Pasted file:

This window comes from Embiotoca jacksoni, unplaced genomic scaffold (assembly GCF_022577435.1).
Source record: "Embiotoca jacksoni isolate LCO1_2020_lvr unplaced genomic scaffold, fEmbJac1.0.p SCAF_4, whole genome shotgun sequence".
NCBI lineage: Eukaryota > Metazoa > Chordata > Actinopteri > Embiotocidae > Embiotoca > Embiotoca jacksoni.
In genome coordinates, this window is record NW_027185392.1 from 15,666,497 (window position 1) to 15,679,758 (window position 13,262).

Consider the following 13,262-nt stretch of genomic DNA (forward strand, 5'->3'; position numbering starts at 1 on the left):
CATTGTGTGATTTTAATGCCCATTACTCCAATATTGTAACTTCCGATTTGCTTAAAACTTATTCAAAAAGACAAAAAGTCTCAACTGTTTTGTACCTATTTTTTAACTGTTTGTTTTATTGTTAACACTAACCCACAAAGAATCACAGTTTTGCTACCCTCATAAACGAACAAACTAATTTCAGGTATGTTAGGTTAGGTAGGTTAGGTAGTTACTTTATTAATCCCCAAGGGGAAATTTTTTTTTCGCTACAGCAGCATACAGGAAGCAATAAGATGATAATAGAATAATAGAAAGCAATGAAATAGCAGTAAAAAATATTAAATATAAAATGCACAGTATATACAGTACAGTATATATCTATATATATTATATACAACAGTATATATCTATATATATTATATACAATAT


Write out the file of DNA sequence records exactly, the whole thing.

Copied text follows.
This window comes from Embiotoca jacksoni, unplaced genomic scaffold (assembly GCF_022577435.1).
Source record: "Embiotoca jacksoni isolate LCO1_2020_lvr unplaced genomic scaffold, fEmbJac1.0.p SCAF_4, whole genome shotgun sequence".
NCBI lineage: Eukaryota > Metazoa > Chordata > Actinopteri > Embiotocidae > Embiotoca > Embiotoca jacksoni.
In genome coordinates, this window is record NW_027185392.1 from 15,666,497 (window position 1) to 15,679,758 (window position 13,262).

Consider the following 13,262-nt stretch of genomic DNA (forward strand, 5'->3'; position numbering starts at 1 on the left):
CATTGTGTGATTTTAATGCCCATTACTCCAATATTGTAACTTCCGATTTGCTTAAAACTTATTCAAAAAGACAAAAAGTCTCAACTGTTTTGTACCTATTTTTTAACTGTTTGTTTTATTGTTAACACTAACCCACAAAGAATCACAGTTTTGCTACCCTCATAAACGAACAAACTAATTTCAGGTATGTTAGGTTAGGTAGGTTAGGTAGTTACTTTATTAATCCCCAAGGGGAAATTTTTTTTTCGCTACAGCAGCATACAGGAAGCAATAAGATGATAATAGAATAATAGAAAGCAATGAAATAGCAGTAAAAAATATTAAATATAAAATGCACAGTATATACAGTACAGTATATATCTATATATATTATATACAACAGTATATATCTATATATATTATATACAATAT